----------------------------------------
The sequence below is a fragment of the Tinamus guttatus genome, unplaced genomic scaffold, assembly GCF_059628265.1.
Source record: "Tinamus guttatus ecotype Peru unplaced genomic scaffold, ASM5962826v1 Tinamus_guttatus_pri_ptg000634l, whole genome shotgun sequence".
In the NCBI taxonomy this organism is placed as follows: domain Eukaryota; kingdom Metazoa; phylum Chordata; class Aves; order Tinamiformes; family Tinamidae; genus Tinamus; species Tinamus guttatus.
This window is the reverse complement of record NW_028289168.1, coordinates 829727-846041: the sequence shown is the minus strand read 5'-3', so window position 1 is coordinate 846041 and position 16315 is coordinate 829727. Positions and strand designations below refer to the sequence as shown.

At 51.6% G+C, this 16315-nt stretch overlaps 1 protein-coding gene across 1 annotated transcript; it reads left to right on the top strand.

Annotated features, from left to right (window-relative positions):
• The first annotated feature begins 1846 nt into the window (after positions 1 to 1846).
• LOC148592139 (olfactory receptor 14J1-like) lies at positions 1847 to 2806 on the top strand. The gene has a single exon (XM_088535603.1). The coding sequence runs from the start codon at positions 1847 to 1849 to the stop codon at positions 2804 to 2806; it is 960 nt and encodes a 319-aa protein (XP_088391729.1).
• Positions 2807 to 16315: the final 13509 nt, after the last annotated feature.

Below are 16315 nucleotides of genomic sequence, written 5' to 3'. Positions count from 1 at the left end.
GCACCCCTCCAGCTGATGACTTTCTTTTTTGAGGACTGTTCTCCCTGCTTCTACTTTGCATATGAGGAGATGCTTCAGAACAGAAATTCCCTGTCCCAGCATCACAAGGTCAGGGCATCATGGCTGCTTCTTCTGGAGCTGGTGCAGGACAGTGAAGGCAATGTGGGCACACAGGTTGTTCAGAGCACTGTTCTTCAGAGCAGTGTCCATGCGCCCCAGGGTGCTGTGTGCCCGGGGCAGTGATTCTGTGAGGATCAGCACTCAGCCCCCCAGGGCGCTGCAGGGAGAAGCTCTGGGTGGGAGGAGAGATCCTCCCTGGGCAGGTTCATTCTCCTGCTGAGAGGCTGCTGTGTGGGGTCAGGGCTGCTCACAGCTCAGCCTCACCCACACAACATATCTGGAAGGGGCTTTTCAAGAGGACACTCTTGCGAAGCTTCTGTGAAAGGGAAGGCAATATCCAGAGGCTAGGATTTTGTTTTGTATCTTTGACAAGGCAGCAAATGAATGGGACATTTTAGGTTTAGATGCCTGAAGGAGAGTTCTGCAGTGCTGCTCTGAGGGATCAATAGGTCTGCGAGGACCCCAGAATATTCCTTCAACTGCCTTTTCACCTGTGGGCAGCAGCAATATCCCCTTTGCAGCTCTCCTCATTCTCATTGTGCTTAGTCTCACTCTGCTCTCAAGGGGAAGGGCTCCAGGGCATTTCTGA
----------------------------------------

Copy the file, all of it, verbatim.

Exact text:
The sequence below is a fragment of the Tinamus guttatus genome, unplaced genomic scaffold, assembly GCF_059628265.1.
Source record: "Tinamus guttatus ecotype Peru unplaced genomic scaffold, ASM5962826v1 Tinamus_guttatus_pri_ptg000634l, whole genome shotgun sequence".
In the NCBI taxonomy this organism is placed as follows: domain Eukaryota; kingdom Metazoa; phylum Chordata; class Aves; order Tinamiformes; family Tinamidae; genus Tinamus; species Tinamus guttatus.
This window is the reverse complement of record NW_028289168.1, coordinates 829727-846041: the sequence shown is the minus strand read 5'-3', so window position 1 is coordinate 846041 and position 16315 is coordinate 829727. Positions and strand designations below refer to the sequence as shown.

At 51.6% G+C, this 16315-nt stretch overlaps 1 protein-coding gene across 1 annotated transcript; it reads left to right on the top strand.

Annotated features, from left to right (window-relative positions):
• The first annotated feature begins 1846 nt into the window (after positions 1 to 1846).
• LOC148592139 (olfactory receptor 14J1-like) lies at positions 1847 to 2806 on the top strand. The gene has a single exon (XM_088535603.1). The coding sequence runs from the start codon at positions 1847 to 1849 to the stop codon at positions 2804 to 2806; it is 960 nt and encodes a 319-aa protein (XP_088391729.1).
• Positions 2807 to 16315: the final 13509 nt, after the last annotated feature.

Below are 16315 nucleotides of genomic sequence, written 5' to 3'. Positions count from 1 at the left end.
GCACCCCTCCAGCTGATGACTTTCTTTTTTGAGGACTGTTCTCCCTGCTTCTACTTTGCATATGAGGAGATGCTTCAGAACAGAAATTCCCTGTCCCAGCATCACAAGGTCAGGGCATCATGGCTGCTTCTTCTGGAGCTGGTGCAGGACAGTGAAGGCAATGTGGGCACACAGGTTGTTCAGAGCACTGTTCTTCAGAGCAGTGTCCATGCGCCCCAGGGTGCTGTGTGCCCGGGGCAGTGATTCTGTGAGGATCAGCACTCAGCCCCCCAGGGCGCTGCAGGGAGAAGCTCTGGGTGGGAGGAGAGATCCTCCCTGGGCAGGTTCATTCTCCTGCTGAGAGGCTGCTGTGTGGGGTCAGGGCTGCTCACAGCTCAGCCTCACCCACACAACATATCTGGAAGGGGCTTTTCAAGAGGACACTCTTGCGAAGCTTCTGTGAAAGGGAAGGCAATATCCAGAGGCTAGGATTTTGTTTTGTATCTTTGACAAGGCAGCAAATGAATGGGACATTTTAGGTTTAGATGCCTGAAGGAGAGTTCTGCAGTGCTGCTCTGAGGGATCAATAGGTCTGCGAGGACCCCAGAATATTCCTTCAACTGCCTTTTCACCTGTGGGCAGCAGCAATATCCCCTTTGCAGCTCTCCTCATTCTCATTGTGCTTAGTCTCACTCTGCTCTCAAGGGGAAGGGCTCCAGGGCATTTCTGA